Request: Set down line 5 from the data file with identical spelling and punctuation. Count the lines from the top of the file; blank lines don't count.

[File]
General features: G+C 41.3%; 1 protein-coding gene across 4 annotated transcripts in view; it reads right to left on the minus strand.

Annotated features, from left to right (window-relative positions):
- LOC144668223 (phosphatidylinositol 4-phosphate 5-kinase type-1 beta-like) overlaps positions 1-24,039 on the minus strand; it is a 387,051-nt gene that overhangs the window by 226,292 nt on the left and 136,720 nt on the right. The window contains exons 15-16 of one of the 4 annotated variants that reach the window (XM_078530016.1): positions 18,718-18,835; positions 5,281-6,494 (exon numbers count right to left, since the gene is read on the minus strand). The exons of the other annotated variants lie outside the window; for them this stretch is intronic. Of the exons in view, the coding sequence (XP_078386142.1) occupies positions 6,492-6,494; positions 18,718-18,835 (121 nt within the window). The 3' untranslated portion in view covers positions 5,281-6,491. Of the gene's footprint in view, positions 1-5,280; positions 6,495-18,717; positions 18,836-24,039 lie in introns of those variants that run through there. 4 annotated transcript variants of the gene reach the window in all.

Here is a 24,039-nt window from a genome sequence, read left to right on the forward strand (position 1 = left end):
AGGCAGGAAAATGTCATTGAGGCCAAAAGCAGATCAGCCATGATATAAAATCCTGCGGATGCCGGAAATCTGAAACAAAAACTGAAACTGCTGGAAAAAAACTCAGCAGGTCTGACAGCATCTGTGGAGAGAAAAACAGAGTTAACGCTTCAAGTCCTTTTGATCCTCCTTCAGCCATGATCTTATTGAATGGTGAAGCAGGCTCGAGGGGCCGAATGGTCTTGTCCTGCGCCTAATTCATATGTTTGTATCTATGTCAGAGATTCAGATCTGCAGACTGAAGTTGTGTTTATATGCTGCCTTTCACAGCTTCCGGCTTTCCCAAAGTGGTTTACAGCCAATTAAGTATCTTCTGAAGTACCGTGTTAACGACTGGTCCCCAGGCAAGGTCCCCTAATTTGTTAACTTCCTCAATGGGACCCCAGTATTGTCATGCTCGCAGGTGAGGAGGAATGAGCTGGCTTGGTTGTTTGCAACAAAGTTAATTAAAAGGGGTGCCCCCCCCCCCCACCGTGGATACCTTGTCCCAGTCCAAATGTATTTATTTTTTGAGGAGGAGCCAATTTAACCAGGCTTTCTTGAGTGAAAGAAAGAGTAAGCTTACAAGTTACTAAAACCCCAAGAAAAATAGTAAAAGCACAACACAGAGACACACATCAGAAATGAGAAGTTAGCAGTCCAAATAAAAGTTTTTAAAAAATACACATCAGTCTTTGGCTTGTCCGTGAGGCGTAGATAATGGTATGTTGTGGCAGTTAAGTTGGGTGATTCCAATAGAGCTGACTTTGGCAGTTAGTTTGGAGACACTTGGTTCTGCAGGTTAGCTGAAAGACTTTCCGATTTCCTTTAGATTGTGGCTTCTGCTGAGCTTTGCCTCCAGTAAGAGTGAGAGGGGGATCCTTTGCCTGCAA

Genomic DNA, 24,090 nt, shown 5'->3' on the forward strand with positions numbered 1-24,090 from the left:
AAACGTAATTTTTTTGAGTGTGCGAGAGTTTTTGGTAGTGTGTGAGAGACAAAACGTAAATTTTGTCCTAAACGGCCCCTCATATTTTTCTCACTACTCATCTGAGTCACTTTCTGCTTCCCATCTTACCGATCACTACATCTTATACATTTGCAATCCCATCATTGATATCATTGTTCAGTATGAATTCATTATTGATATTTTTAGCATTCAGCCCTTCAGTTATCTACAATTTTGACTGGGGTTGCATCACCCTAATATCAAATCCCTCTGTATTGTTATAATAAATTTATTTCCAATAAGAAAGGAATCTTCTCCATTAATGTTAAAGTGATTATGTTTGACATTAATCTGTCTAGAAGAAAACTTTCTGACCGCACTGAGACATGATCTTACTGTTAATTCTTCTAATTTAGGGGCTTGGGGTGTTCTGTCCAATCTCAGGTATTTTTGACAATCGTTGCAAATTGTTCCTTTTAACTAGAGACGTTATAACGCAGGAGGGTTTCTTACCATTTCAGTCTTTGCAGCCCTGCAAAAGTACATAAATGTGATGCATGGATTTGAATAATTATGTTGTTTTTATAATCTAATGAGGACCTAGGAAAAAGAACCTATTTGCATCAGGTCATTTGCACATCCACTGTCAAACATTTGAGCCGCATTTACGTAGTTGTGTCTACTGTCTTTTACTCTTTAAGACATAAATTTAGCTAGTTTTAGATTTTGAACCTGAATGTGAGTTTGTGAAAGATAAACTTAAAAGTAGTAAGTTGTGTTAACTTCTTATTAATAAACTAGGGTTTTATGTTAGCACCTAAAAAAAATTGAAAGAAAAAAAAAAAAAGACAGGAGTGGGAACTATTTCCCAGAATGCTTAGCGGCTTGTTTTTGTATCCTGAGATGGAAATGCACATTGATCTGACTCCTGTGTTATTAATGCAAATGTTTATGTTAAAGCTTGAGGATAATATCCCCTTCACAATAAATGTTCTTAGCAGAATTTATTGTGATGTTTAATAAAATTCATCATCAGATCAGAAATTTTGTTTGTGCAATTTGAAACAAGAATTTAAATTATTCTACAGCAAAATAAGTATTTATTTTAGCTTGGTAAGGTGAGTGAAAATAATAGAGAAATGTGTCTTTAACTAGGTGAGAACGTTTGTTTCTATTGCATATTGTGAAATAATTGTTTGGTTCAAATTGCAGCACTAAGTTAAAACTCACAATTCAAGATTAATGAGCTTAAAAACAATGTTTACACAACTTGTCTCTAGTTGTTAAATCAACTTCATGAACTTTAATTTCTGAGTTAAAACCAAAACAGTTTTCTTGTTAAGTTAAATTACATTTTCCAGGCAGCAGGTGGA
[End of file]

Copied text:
AGGCAGGAAAATGTCATTGAGGCCAAAAGCAGATCAGCCATGATATAAAATCCTGCGGATGCCGGAAATCTGAAACAAAAACTGAAACTGCTGGAAAAAAACTCAGCAGGTCTGACAGCATCTGTGGAGAGAAAAACAGAGTTAACGCTTCAAGTCCTTTTGATCCTCCTTCAGCCATGATCTTATTGAATGGTGAAGCAGGCTCGAGGGGCCGAATGGTCTTGTCCTGCGCCTAATTCATATGTTTGTATCTATGTCAGAGATTCAGATCTGCAGACTGAAGTTGTGTTTATATGCTGCCTTTCACAGCTTCCGGCTTTCCCAAAGTGGTTTACAGCCAATTAAGTATCTTCTGAAGTACCGTGTTAACGACTGGTCCCCAGGCAAGGTCCCCTAATTTGTTAACTTCCTCAATGGGACCCCAGTATTGTCATGCTCGCAGGTGAGGAGGAATGAGCTGGCTTGGTTGTTTGCAACAAAGTTAATTAAAAGGGGTGCCCCCCCCCCCCACCGTGGATACCTTGTCCCAGTCCAAATGTATTTATTTTTTGAGGAGGAGCCAATTTAACCAGGCTTTCTTGAGTGAAAGAAAGAGTAAGCTTACAAGTTACTAAAACCCCAAGAAAAATAGTAAAAGCACAACACAGAGACACACATCAGAAATGAGAAGTTAGCAGTCCAAATAAAAGTTTTTAAAAAATACACATCAGTCTTTGGCTTGTCCGTGAGGCGTAGATAATGGTATGTTGTGGCAGTTAAGTTGGGTGATTCCAATAGAGCTGACTTTGGCAGTTAGTTTGGAGACACTTGGTTCTGCAGGTTAGCTGAAAGACTTTCCGATTTCCTTTAGATTGTGGCTTCTGCTGAGCTTTGCCTCCAGTAAGAGTGAGAGGGGGATCCTTTGCCTGCAA